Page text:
To address many of those concerns, the Attorney-General wrote to the committee proposing a number of significant amendments. The committee welcomed those proposed amendments as a substantial contribution to narrowing the bill.

The committee's report addresses both the bill as introduced and the Attorney-General's proposed amendments.

Like many in this place, members of the committee have been concerned about the possibility of foreign parties influencing elections and government decisions in other liberal democracies.

This committee supports the establishment of the scheme as part of a suite of responses to address that challenge.

In its report, the committee has made 52 recommendations. Broadly, these recommendations address the following matters: (1) they further refine the scheme's scope, and the actors and activities that would be captured; (2) the activities that should be exempt from the scheme; (3) registrants' obligations for reporting and registering; (4) recalibrating the offences that will underpin the enforcement of the scheme; and (5) establishing appropriate oversight, review and implementation measures to ensure the scheme's effective operation.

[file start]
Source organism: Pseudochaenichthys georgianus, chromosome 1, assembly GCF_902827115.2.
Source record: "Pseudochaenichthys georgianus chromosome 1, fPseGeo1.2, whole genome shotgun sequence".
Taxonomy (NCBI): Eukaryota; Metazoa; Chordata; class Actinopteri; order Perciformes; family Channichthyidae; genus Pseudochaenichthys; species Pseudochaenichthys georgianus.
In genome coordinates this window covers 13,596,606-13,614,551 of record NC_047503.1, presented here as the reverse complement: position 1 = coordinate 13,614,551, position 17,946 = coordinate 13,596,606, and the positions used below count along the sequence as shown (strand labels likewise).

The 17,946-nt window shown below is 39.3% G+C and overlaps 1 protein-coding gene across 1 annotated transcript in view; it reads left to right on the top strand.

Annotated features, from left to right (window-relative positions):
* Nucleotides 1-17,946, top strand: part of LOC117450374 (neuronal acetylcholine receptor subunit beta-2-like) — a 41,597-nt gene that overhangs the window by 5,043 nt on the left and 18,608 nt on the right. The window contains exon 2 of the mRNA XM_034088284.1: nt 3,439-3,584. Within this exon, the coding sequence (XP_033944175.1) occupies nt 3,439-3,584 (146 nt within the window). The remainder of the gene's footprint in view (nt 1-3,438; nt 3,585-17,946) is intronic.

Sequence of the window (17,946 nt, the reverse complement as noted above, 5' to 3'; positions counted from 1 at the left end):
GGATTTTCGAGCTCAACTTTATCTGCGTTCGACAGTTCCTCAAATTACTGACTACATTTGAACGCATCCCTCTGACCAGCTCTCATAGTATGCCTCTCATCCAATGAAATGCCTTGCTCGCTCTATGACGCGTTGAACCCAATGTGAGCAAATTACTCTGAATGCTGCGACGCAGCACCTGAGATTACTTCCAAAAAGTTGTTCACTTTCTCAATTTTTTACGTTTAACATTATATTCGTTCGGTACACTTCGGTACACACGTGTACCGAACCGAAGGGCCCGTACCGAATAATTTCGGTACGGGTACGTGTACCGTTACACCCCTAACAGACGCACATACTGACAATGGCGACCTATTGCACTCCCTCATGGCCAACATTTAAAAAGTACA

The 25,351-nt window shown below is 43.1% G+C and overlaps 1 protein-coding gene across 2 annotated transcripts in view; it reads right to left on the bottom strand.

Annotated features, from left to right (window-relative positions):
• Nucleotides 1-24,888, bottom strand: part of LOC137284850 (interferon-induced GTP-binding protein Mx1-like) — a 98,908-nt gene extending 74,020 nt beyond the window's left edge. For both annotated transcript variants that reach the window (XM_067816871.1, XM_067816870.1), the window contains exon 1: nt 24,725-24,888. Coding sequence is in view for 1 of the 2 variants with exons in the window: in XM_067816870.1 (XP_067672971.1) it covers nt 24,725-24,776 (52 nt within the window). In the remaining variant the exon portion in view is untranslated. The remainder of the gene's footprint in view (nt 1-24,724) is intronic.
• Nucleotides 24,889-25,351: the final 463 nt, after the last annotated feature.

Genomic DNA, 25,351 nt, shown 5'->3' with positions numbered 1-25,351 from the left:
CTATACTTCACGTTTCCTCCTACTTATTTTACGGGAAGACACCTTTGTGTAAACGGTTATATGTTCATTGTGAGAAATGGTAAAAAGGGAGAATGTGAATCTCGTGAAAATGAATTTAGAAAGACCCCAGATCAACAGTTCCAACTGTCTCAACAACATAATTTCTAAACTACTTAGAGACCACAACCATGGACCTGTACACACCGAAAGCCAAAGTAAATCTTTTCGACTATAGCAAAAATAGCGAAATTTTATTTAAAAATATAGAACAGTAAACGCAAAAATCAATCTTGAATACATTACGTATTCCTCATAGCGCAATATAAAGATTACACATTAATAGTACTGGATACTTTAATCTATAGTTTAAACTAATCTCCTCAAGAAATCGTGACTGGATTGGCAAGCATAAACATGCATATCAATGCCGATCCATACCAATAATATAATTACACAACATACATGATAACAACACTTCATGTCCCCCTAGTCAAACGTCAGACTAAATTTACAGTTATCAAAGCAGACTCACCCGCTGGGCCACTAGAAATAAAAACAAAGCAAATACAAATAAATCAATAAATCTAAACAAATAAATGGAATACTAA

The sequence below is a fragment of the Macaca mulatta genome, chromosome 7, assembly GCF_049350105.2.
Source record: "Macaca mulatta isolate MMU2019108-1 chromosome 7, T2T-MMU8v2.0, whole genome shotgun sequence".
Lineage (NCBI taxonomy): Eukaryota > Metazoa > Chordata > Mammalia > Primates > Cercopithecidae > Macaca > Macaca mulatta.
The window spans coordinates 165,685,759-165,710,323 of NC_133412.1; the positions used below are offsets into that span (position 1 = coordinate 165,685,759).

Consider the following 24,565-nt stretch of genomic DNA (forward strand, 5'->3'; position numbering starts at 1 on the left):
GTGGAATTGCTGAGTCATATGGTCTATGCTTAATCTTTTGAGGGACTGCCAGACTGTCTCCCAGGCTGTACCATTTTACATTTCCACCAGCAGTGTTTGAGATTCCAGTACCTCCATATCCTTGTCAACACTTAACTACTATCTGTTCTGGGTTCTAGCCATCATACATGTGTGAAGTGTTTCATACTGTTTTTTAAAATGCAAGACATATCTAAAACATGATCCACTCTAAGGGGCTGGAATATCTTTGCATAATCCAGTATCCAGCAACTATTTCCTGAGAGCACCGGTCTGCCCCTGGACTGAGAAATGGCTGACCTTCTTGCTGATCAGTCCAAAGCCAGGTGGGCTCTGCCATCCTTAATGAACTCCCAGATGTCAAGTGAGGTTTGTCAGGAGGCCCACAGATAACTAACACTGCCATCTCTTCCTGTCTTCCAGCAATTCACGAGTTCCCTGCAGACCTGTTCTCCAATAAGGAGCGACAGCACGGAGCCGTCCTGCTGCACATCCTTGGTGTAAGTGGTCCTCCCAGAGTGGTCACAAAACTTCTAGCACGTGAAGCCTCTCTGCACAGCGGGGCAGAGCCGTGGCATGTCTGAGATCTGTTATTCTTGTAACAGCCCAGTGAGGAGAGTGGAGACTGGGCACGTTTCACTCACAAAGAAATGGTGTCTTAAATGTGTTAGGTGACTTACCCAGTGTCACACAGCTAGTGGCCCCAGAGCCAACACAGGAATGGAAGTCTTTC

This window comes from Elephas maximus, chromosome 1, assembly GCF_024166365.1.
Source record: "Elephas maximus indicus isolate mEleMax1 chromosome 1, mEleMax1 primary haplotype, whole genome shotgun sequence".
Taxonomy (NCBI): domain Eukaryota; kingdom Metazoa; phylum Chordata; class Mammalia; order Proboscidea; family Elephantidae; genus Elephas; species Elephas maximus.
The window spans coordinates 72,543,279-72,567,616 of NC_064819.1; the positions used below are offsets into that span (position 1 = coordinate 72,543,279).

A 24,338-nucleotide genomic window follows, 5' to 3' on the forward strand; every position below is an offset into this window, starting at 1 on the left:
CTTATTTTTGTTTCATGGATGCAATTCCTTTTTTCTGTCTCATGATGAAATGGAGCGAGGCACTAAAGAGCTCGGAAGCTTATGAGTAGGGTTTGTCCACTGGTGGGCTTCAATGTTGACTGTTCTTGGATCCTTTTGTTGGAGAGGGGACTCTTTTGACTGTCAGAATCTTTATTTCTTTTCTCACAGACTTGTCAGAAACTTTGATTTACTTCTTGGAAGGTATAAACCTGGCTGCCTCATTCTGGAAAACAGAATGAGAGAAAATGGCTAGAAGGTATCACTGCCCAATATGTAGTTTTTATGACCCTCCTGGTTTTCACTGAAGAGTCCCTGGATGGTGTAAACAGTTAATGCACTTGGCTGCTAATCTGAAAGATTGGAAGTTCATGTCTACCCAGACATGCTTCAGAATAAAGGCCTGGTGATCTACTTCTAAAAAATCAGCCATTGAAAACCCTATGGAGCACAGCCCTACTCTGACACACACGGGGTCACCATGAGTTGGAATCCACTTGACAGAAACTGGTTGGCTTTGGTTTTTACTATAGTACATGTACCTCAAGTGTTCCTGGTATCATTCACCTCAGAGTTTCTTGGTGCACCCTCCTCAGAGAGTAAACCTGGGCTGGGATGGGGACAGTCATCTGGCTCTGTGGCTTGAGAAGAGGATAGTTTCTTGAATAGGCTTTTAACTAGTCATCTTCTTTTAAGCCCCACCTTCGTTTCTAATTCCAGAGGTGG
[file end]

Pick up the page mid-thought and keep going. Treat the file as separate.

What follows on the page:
On the recommendations that address the scope of the scheme, the committee has recommended further tightening of the definition of foreign entities that will enliven a person's liability to register. These recommendations will provide greater clarity to the scheme's purpose, and to members of the Australian public when assessing their liability to register.

The committee has also recommended that former cabinet ministers, ministers, members of parliament, and former senior public servants should carry additional obligations and for a longer period of time.

This is appropriate as these former office holders continue to occupy positions of influence, after leaving office, in the Australian polity. The committee has also recommended that these obligations extend to senior staff working for ministers.

To ensure that the scheme is only capturing the activities of identified concern, the committee has recommended that a range of appropriately targeted exemptions be established in the bill. This includes an exemption for charities, arts organisations and for certain professions such as tax agents engaged in their ordinary representations to government.